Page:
Monday, April 02, 2007

Positional vs. submission wrestling

I thought today I'd make a couple of comments on the holding vs. arm-breaking thread of a couple of weeks ago. We pretty much agreed in that thread that osaekomi (holding techniques) were mostly useless for self-defense purposes. You can't make someone abandon an attack by holding them still and you can't even guarentee that you can gold them still. For this reason, you have to understand what useful role osaekomi do play in a confrontation.
Osaekomi is not a hold-or-die proposition for tori. Osaekomi happens when uke gets in an awkward position and tori gets into a relatively safe position. at this point, tori applies a holding technique to make it inconvenient for uke to improve his position or improve his threat potential. I repeat, the purpose of osaekomi is to make it inconvenient (not impossible) for uke to keep attacking. Tori does not want to sacrifice much strategically in order to be able to hold uke. If tori is unable to hold uke, no big deal so long as tori remains relatively safe and uke has to exert or inconvenience himself to break the hold.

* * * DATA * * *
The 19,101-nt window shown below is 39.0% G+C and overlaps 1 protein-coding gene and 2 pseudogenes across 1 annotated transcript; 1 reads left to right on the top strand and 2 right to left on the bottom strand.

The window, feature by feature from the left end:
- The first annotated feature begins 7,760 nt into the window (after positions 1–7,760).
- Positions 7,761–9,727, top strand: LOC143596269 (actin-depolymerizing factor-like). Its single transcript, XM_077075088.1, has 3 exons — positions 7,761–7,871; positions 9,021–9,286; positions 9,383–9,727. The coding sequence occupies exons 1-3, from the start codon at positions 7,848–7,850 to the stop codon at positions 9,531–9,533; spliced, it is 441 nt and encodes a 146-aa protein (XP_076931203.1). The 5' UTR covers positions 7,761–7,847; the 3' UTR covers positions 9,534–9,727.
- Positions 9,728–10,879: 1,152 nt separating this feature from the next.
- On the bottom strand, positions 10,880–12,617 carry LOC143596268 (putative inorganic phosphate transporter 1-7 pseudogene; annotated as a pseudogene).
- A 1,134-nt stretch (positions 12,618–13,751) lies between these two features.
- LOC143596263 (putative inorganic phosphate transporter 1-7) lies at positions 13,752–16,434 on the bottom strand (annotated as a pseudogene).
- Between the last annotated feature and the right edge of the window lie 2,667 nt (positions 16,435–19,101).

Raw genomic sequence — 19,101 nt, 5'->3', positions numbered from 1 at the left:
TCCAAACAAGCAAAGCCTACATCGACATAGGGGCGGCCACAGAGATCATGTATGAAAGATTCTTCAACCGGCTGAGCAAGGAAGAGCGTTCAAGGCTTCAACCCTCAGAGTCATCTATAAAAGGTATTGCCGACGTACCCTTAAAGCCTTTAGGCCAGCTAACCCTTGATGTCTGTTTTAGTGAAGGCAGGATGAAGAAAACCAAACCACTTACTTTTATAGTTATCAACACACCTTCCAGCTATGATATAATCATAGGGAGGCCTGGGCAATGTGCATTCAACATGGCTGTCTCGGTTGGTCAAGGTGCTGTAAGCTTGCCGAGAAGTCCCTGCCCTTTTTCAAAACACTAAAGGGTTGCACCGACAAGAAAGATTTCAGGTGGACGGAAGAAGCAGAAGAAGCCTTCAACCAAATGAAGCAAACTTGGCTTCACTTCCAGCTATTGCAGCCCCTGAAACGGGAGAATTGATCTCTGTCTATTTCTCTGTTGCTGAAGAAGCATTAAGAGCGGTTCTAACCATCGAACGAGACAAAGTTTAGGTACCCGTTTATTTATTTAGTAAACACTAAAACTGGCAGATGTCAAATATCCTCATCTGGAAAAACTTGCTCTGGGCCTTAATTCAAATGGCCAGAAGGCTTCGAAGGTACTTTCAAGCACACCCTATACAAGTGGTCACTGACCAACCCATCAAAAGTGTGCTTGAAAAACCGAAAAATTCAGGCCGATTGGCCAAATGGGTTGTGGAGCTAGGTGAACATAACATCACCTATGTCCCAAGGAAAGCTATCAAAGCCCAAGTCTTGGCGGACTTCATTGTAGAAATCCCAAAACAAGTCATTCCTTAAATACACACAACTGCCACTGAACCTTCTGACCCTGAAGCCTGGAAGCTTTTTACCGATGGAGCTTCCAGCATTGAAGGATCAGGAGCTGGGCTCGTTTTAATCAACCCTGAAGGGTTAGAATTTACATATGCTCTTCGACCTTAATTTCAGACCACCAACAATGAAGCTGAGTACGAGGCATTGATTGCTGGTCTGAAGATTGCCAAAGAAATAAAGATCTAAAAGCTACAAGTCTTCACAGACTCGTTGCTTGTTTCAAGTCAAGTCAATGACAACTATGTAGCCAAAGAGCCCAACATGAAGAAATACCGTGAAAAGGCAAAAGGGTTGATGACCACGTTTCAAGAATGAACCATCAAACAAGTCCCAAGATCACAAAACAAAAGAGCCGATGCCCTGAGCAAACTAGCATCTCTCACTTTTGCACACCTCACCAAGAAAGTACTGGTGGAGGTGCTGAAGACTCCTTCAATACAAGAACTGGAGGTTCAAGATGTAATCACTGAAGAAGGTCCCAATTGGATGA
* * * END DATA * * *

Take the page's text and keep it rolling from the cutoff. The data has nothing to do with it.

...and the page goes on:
This brings up the idea of which is better for a fight - positional or submission wrestling techniques. You might be surprised by my opinion. I say positional wrestling is better for a real confrontation. I'd rather stay in a relatively safe position from which uke doesn't have good attack potential and stay neutral and mobile than try to commit to a certain submission. Winning by submission simply takes far more skill than staying safe via positional wrestling.

2 comments:

  1. i have known osaekomi to create submission on its own and it is a humbling experience --it is not as immeadate as other submissions but it does take a profound toll and get peoples attention--even more so than conventional chokes and armbars --i find even hard headed guys lose their stubborn and willful spirit when the air and life has been crushed from their body and every way they turn just makes matters worse-- it is a feeling not unlike being caught in a piece of machinery that begins innocuously enough to chew your body but that just gets more and more terrible as the seconds pass-- subbmisson in these cases is a result of bodily asphxiation, complete surrender, exhaustion, and usually a profund internal recognition of futility ...

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  2. Absolutely right, nick. Absolutely right. There is nothing like being wedged into the mat unable to move or breathe and having the life crushed out of you until you submit or lose consciousness. It's a terrible thing.

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